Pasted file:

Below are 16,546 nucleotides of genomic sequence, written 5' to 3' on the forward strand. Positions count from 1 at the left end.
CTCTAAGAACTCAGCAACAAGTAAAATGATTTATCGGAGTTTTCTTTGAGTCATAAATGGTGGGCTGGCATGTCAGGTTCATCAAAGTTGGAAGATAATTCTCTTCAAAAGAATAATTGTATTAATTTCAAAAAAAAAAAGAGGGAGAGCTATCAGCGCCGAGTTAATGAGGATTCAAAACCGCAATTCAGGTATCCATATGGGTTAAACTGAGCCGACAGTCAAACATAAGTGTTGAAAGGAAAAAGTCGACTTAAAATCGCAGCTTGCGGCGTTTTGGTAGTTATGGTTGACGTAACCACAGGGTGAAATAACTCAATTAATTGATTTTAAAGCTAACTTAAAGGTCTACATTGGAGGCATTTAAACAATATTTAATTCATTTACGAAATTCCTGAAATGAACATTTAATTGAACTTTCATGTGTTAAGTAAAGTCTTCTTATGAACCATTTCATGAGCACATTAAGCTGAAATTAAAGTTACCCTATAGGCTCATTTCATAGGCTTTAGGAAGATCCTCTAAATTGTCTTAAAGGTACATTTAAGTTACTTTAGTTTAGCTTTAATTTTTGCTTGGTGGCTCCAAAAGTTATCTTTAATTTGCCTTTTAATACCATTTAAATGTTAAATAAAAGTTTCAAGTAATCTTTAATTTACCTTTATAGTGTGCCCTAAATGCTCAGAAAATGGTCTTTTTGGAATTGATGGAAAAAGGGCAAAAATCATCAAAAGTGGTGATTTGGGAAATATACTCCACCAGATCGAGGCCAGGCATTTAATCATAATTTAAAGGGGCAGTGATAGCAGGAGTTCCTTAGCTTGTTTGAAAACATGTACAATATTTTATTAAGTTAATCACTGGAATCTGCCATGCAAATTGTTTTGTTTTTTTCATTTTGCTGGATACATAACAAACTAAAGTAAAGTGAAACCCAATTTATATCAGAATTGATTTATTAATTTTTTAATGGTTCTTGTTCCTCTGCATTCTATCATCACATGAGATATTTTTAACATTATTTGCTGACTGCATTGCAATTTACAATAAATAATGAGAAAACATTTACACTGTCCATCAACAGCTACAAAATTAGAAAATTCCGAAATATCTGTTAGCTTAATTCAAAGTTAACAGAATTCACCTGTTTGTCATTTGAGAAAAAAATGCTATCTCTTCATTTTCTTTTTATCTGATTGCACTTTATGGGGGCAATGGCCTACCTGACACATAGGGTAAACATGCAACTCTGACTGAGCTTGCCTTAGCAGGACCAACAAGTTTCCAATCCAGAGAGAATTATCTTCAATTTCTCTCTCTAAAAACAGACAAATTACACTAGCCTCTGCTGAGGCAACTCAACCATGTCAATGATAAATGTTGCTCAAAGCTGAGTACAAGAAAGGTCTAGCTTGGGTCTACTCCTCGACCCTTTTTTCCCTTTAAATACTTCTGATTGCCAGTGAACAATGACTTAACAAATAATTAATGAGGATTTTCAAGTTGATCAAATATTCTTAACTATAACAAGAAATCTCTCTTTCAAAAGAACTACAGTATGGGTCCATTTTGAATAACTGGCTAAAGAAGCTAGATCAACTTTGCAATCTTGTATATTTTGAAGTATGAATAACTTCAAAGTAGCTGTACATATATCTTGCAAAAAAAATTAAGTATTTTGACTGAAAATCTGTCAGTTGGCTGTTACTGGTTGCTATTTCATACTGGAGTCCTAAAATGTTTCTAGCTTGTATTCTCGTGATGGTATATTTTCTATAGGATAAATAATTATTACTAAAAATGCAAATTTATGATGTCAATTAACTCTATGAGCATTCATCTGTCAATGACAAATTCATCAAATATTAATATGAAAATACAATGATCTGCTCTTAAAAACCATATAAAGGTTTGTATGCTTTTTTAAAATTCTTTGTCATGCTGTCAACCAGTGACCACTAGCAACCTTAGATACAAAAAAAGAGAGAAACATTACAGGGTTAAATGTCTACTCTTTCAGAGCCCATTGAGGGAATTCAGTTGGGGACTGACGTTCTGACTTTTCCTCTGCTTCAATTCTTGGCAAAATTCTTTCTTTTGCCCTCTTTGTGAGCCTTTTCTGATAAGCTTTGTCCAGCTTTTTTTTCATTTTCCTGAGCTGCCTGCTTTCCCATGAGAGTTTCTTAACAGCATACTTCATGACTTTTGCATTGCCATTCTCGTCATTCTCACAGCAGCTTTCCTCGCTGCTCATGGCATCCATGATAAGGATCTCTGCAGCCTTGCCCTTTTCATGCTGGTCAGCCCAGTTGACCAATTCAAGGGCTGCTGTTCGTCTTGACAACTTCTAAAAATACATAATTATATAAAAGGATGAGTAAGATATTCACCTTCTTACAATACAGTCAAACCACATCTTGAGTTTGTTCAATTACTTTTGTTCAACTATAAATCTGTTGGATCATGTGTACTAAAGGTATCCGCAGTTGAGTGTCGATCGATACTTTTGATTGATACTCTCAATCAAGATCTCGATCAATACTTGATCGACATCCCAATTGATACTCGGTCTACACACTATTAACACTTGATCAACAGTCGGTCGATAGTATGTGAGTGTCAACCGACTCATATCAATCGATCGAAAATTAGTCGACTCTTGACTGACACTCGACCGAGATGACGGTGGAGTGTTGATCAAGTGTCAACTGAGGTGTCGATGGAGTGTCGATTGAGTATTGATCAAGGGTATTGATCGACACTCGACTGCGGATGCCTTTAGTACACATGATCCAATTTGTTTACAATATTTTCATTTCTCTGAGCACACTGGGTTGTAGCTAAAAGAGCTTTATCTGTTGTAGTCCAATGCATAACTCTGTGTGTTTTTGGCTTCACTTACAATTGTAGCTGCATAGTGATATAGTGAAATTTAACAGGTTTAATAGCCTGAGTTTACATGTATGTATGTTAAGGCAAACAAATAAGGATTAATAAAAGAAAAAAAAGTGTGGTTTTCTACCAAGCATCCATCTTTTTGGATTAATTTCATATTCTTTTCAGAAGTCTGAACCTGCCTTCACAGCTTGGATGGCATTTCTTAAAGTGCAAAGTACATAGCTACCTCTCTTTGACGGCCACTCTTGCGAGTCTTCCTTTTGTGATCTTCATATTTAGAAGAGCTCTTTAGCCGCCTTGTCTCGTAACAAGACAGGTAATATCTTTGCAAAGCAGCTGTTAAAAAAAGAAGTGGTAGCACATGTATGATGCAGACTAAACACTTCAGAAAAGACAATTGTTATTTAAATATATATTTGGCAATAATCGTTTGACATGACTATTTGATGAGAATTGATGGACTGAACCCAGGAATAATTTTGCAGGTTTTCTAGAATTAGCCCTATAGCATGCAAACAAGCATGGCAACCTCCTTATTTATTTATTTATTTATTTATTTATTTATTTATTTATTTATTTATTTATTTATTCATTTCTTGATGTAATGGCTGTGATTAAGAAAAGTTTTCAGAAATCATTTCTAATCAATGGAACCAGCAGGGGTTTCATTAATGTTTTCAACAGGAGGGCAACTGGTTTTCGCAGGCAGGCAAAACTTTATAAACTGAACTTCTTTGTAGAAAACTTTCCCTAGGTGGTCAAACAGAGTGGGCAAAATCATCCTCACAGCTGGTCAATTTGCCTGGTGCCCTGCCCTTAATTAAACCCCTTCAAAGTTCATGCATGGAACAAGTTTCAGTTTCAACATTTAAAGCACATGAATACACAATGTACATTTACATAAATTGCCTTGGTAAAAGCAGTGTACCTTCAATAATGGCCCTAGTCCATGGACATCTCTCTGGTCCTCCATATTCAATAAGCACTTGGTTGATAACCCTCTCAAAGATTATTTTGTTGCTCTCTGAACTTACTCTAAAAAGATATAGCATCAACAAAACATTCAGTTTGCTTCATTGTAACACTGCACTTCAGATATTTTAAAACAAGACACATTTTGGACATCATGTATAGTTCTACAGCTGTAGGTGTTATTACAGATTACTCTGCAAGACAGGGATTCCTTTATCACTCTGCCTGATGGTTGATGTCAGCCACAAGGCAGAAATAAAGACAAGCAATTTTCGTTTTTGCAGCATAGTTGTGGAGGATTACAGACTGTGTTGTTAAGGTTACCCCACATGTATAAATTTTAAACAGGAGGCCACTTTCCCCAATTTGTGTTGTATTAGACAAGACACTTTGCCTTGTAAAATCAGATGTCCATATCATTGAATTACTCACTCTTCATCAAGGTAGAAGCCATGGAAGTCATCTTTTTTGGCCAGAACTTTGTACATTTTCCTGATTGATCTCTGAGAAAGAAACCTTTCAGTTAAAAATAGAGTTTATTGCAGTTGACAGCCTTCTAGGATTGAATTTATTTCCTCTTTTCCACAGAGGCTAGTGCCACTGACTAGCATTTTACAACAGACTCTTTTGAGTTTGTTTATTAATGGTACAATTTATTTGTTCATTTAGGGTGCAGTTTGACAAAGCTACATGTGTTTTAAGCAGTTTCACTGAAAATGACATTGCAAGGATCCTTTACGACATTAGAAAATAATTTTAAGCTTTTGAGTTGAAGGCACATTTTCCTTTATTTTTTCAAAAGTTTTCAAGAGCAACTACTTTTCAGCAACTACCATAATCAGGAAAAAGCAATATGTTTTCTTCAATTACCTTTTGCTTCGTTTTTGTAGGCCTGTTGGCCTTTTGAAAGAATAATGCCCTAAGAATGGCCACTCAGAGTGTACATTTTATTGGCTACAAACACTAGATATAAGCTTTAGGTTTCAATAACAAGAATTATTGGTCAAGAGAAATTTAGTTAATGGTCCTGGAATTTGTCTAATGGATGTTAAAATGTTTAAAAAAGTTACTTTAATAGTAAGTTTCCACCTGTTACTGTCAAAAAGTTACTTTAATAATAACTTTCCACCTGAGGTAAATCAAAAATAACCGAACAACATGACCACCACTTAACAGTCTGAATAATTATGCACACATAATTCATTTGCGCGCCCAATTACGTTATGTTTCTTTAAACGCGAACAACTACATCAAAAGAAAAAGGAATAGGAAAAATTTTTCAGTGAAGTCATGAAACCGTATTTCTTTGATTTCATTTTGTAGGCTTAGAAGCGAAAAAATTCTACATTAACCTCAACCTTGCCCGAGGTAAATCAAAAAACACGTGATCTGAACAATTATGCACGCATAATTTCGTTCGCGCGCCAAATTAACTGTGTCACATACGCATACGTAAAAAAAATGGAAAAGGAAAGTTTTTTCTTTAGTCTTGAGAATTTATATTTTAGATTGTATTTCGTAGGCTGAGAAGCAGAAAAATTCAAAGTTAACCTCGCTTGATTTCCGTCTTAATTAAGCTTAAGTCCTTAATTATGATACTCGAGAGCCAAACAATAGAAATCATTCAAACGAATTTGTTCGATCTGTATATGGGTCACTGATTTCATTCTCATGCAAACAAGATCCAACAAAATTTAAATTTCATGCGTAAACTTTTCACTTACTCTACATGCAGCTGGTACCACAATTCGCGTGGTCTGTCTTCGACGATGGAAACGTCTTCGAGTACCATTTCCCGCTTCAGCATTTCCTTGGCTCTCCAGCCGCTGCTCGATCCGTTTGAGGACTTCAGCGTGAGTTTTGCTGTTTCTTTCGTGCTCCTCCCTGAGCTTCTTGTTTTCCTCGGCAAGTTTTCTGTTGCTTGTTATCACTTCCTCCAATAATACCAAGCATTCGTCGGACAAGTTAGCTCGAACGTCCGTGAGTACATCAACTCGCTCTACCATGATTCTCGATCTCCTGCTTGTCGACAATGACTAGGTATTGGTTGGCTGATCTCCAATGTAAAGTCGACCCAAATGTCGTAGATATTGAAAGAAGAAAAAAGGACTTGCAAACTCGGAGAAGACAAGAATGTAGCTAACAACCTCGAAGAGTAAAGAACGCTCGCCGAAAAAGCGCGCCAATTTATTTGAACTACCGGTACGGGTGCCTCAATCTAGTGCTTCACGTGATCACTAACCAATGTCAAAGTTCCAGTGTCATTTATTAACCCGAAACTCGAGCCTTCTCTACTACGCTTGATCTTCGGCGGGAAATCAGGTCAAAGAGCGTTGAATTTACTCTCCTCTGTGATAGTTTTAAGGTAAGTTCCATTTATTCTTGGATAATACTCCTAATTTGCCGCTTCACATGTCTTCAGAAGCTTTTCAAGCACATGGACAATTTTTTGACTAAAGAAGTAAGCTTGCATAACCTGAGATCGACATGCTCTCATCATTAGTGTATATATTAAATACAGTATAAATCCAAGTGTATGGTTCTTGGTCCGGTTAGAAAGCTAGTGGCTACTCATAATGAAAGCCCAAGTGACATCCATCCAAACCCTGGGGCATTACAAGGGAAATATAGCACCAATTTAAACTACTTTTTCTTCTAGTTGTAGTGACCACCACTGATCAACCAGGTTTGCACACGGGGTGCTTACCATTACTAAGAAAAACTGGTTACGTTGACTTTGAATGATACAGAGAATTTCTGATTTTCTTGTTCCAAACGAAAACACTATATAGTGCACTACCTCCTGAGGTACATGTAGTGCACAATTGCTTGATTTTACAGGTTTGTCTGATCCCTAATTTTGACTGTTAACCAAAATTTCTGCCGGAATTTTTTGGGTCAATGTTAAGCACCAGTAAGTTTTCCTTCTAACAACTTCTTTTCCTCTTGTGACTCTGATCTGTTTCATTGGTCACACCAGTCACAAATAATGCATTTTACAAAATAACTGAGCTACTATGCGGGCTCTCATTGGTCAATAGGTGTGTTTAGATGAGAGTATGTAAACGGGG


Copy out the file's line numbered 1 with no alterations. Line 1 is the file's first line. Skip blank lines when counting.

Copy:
Below are 16,546 nucleotides of genomic sequence, written 5' to 3' on the forward strand. Positions count from 1 at the left end.